London is set to become an offshore trading centre for Rmb after chancellor George Osborne signed a deal with the Hong Kong Monetary Authority this week.
Osborne agreed technical measures with Norman Chan, Hong Kong Monetary Authority chief executive, to help increase the status of Rmb as a global currency. As a result, the pair will set up a forum to operate clearing and settlement systems, market liquidity and development of new Rmb-denominated products between the two regions.
Commenting on the deal, Stuart Gulliver, HSBC’s chief executive tells GTR that “successful cooperation will support British businesses as they look east to the opportunities in Asia while supporting Asian businesses looking west to Britain as a natural home for trade and investment”.
Ashutosh Kumar, Standard Chartered’s global head of corporate cash and trade, transaction banking, says there has always been an interest among UK-based corporates to settle business with China in Rmb and believes that the recent announcement will continue to encourage trade between the UK and Asia.
“UK-based exports into China (that exceeds 90 days tenure) that are Rmb-denominated will not fall under the foreign debt quota, thereby making it easier to facilitate trade. Not only will corporates mitigate currency risks when engaging in Rmb-denominated trade settlement between the regions, they will have a larger time window to settle the transaction in Rmb as well,” Kumar explains to GTR.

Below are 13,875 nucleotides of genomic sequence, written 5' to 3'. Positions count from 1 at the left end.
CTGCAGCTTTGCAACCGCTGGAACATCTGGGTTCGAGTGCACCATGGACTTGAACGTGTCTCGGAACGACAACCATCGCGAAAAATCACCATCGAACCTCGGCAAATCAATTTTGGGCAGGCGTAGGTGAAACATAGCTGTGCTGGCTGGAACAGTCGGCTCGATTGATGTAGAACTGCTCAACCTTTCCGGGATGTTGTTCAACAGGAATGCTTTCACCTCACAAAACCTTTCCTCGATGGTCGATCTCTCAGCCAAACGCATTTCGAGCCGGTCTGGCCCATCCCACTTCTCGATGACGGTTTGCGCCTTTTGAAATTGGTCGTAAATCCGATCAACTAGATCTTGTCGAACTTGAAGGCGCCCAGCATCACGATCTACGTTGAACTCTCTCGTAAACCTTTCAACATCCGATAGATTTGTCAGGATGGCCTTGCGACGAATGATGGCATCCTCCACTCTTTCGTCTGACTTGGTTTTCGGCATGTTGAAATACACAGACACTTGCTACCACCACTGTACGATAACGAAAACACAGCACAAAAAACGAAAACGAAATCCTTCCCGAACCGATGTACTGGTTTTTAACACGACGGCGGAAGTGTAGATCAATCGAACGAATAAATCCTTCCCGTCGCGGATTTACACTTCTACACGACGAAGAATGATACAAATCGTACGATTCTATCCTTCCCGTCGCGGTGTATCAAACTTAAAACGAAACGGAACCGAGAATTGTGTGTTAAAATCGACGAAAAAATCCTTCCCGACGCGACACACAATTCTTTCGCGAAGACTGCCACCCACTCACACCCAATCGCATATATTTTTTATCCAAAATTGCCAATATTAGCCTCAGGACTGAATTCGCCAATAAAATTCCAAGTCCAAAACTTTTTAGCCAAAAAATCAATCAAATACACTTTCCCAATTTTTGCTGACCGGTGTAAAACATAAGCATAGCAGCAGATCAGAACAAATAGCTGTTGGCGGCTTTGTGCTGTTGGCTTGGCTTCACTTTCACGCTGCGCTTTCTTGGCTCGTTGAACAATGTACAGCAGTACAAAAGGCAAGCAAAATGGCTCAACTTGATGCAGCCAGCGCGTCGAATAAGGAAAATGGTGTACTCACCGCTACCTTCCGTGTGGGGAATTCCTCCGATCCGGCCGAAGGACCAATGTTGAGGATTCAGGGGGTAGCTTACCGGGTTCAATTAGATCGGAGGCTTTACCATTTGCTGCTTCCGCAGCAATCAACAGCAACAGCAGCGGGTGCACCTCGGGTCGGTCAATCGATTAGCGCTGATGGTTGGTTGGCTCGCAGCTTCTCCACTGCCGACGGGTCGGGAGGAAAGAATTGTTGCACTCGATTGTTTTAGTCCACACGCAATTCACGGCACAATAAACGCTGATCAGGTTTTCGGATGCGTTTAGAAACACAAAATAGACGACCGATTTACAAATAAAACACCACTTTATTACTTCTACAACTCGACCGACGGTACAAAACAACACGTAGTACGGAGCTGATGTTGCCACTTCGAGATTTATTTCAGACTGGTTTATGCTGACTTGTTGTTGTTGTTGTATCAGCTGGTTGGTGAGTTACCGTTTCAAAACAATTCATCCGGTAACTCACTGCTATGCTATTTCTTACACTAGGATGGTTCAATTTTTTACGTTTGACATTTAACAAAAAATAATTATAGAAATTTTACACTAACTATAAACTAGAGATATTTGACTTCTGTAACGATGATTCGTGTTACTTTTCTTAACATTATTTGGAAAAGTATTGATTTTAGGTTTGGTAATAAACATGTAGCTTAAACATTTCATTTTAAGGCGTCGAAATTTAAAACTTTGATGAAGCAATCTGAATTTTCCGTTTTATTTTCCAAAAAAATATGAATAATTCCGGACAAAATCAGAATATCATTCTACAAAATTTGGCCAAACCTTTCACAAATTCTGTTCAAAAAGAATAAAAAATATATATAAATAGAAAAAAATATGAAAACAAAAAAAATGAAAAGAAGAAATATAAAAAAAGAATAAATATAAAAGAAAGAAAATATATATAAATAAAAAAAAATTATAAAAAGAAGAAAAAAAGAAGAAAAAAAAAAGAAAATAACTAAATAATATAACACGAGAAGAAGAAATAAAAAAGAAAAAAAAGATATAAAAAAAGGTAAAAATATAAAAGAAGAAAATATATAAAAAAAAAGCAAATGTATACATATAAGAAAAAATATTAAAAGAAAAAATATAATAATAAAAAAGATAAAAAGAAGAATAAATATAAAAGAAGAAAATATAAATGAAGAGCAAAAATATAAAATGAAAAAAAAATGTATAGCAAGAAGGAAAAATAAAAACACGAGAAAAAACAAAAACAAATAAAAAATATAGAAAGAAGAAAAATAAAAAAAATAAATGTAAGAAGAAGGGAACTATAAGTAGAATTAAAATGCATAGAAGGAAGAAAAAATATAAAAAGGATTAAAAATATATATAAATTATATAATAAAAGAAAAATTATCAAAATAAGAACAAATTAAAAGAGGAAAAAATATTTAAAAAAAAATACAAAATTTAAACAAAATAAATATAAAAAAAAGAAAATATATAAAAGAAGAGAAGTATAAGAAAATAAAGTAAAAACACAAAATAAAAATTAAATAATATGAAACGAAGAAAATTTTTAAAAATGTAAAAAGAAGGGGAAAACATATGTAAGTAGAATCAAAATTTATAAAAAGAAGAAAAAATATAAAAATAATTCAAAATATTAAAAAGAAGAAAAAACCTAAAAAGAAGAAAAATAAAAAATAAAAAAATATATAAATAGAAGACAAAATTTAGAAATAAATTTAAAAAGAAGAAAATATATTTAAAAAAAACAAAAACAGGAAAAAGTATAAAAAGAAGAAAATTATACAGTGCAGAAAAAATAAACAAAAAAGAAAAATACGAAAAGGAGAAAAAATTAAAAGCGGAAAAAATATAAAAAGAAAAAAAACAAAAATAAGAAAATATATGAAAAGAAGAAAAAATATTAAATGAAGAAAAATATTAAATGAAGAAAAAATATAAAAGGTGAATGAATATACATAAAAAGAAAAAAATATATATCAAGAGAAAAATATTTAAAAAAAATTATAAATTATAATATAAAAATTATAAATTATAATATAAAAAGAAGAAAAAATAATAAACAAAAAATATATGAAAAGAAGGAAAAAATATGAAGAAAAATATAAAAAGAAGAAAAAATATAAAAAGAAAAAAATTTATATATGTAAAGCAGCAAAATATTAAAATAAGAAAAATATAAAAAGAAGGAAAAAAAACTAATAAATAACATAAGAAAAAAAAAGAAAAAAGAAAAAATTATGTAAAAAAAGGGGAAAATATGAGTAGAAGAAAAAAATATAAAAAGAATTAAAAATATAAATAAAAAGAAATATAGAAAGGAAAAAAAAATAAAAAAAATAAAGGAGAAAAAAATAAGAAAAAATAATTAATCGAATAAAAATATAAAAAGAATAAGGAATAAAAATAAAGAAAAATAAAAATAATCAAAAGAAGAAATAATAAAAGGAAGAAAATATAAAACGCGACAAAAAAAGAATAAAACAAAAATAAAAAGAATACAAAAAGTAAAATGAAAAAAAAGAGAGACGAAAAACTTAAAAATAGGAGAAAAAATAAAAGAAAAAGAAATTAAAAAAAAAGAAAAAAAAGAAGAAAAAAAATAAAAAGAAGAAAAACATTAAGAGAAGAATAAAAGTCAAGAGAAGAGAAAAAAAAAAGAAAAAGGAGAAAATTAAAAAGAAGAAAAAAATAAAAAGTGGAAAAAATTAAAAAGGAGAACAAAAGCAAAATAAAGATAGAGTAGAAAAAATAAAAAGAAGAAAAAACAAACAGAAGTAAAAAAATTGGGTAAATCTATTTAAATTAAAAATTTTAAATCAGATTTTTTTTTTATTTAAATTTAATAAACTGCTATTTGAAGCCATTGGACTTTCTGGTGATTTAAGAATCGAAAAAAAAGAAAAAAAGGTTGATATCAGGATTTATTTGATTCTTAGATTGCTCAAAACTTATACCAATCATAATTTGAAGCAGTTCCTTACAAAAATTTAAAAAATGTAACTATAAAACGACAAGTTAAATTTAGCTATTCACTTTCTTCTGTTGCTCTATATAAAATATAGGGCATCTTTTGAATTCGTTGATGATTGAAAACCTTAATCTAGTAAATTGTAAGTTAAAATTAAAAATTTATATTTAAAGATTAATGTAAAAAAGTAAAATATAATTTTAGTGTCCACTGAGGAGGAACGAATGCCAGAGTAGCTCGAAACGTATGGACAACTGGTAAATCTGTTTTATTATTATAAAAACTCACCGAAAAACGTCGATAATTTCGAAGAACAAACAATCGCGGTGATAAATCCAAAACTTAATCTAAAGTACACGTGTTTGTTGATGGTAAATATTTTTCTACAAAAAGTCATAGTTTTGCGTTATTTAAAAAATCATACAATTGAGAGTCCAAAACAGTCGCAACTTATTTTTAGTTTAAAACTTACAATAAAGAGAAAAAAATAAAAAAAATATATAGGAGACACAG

Meanwhile, Sam Ford, head of risk solutions at Barclays says that China’s importance as a global trading partner means more and more British businesses are looking to trade with the country. “So any agreement which makes it easier to trade in the local currency is welcome news.”
“Over the last two years we have seen increasing interest from British firms to use the Rmb when settling trade transactions. I suspect that the announcement will only accelerate that trend due to the benefits businesses may receive when doing business in China,” Ford says.
Another factor that will continue to raise the Rmb standing as a global currency is the recent decision made by the Hong Kong Monetary Authority to extend the Rmb payments system operating hours by five hours – a move that will inevitable increase offshore trading between China and the UK.